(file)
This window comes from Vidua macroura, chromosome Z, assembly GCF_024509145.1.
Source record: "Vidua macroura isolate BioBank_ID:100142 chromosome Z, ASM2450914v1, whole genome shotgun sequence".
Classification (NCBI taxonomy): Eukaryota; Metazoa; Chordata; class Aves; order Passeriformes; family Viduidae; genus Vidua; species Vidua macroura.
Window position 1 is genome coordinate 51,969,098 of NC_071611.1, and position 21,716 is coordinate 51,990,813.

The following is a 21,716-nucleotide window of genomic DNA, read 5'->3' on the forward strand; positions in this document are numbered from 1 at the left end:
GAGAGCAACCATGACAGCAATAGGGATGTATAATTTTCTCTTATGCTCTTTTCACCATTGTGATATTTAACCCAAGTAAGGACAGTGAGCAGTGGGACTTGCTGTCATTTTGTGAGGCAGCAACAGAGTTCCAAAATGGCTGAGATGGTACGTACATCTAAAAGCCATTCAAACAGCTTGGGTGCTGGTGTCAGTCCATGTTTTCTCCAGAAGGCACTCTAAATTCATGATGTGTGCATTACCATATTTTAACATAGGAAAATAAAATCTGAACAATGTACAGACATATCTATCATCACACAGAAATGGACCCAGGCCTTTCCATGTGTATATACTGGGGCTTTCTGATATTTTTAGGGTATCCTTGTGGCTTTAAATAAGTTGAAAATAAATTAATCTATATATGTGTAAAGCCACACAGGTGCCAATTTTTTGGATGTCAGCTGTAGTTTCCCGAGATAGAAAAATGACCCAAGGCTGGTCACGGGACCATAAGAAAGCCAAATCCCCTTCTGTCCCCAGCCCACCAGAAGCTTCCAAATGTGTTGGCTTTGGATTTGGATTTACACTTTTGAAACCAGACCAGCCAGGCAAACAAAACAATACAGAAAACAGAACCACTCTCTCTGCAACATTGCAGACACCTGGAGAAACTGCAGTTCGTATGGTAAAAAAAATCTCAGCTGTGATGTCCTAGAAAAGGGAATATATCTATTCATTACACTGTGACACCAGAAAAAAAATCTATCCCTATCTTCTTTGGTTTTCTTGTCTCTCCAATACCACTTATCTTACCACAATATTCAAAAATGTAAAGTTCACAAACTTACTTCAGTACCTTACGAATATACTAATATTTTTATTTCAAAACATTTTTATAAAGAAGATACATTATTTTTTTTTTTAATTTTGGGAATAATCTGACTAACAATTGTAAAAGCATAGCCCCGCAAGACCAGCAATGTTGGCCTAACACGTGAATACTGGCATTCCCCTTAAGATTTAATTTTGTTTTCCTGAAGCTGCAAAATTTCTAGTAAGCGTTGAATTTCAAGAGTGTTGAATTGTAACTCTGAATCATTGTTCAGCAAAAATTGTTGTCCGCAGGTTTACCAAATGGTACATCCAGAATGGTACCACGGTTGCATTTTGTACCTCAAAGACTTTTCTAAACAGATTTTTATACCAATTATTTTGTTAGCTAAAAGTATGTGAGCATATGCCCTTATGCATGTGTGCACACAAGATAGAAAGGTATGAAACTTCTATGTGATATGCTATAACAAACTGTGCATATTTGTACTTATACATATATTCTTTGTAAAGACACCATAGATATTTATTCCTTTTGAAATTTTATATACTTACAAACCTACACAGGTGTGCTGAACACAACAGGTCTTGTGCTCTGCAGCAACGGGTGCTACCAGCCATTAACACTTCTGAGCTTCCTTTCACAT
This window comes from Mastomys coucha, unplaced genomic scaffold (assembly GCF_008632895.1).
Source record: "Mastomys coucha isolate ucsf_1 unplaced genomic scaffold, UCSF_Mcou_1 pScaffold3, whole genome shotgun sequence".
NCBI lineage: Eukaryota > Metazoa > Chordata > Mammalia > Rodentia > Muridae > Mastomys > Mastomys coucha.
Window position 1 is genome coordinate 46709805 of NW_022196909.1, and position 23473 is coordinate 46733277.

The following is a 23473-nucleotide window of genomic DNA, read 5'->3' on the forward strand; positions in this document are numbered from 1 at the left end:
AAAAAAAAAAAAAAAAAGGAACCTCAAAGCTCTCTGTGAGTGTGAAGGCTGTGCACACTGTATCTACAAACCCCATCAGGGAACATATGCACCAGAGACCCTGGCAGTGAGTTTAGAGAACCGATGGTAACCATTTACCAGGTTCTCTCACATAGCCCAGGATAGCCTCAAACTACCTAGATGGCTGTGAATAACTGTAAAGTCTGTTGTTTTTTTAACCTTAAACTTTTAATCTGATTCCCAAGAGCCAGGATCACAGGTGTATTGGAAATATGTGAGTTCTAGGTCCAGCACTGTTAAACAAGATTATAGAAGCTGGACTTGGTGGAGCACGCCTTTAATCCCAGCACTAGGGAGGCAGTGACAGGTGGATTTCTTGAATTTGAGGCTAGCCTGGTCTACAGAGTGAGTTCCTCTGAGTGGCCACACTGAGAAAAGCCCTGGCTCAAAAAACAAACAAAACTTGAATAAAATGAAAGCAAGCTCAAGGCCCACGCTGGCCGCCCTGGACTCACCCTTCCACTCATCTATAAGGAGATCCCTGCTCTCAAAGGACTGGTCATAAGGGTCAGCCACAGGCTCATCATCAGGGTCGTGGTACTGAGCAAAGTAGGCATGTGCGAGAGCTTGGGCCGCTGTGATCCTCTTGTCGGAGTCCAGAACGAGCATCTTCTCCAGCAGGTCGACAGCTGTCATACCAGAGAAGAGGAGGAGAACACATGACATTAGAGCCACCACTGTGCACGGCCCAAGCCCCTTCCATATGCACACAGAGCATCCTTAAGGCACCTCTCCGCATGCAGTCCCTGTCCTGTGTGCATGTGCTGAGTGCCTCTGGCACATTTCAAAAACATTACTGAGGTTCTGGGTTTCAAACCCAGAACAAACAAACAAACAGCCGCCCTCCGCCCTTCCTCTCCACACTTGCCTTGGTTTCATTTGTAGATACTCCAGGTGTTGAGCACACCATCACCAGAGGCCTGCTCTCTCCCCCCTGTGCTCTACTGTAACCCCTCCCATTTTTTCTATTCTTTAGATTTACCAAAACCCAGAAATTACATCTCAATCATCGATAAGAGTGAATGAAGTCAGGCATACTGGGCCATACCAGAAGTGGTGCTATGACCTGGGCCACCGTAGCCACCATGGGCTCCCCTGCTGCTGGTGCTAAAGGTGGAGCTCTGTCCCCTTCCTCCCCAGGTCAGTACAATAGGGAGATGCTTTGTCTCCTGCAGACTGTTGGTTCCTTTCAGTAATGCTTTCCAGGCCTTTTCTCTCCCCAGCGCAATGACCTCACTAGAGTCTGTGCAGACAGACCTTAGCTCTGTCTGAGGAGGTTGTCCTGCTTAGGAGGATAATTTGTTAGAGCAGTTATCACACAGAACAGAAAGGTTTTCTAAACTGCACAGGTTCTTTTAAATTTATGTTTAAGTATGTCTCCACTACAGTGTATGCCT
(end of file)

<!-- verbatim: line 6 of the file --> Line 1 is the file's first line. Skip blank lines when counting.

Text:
GAGAGCAACCATGACAGCAATAGGGATGTATAATTTTCTCTTATGCTCTTTTCACCATTGTGATATTTAACCCAAGTAAGGACAGTGAGCAGTGGGACTTGCTGTCATTTTGTGAGGCAGCAACAGAGTTCCAAAATGGCTGAGATGGTACGTACATCTAAAAGCCATTCAAACAGCTTGGGTGCTGGTGTCAGTCCATGTTTTCTCCAGAAGGCACTCTAAATTCATGATGTGTGCATTACCATATTTTAACATAGGAAAATAAAATCTGAACAATGTACAGACATATCTATCATCACACAGAAATGGACCCAGGCCTTTCCATGTGTATATACTGGGGCTTTCTGATATTTTTAGGGTATCCTTGTGGCTTTAAATAAGTTGAAAATAAATTAATCTATATATGTGTAAAGCCACACAGGTGCCAATTTTTTGGATGTCAGCTGTAGTTTCCCGAGATAGAAAAATGACCCAAGGCTGGTCACGGGACCATAAGAAAGCCAAATCCCCTTCTGTCCCCAGCCCACCAGAAGCTTCCAAATGTGTTGGCTTTGGATTTGGATTTACACTTTTGAAACCAGACCAGCCAGGCAAACAAAACAATACAGAAAACAGAACCACTCTCTCTGCAACATTGCAGACACCTGGAGAAACTGCAGTTCGTATGGTAAAAAAAATCTCAGCTGTGATGTCCTAGAAAAGGGAATATATCTATTCATTACACTGTGACACCAGAAAAAAAATCTATCCCTATCTTCTTTGGTTTTCTTGTCTCTCCAATACCACTTATCTTACCACAATATTCAAAAATGTAAAGTTCACAAACTTACTTCAGTACCTTACGAATATACTAATATTTTTATTTCAAAACATTTTTATAAAGAAGATACATTATTTTTTTTTTTAATTTTGGGAATAATCTGACTAACAATTGTAAAAGCATAGCCCCGCAAGACCAGCAATGTTGGCCTAACACGTGAATACTGGCATTCCCCTTAAGATTTAATTTTGTTTTCCTGAAGCTGCAAAATTTCTAGTAAGCGTTGAATTTCAAGAGTGTTGAATTGTAACTCTGAATCATTGTTCAGCAAAAATTGTTGTCCGCAGGTTTACCAAATGGTACATCCAGAATGGTACCACGGTTGCATTTTGTACCTCAAAGACTTTTCTAAACAGATTTTTATACCAATTATTTTGTTAGCTAAAAGTATGTGAGCATATGCCCTTATGCATGTGTGCACACAAGATAGAAAGGTATGAAACTTCTATGTGATATGCTATAACAAACTGTGCATATTTGTACTTATACATATATTCTTTGTAAAGACACCATAGATATTTATTCCTTTTGAAATTTTATATACTTACAAACCTACACAGGTGTGCTGAACACAACAGGTCTTGTGCTCTGCAGCAACGGGTGCTACCAGCCATTAACACTTCTGAGCTTCCTTTCACAT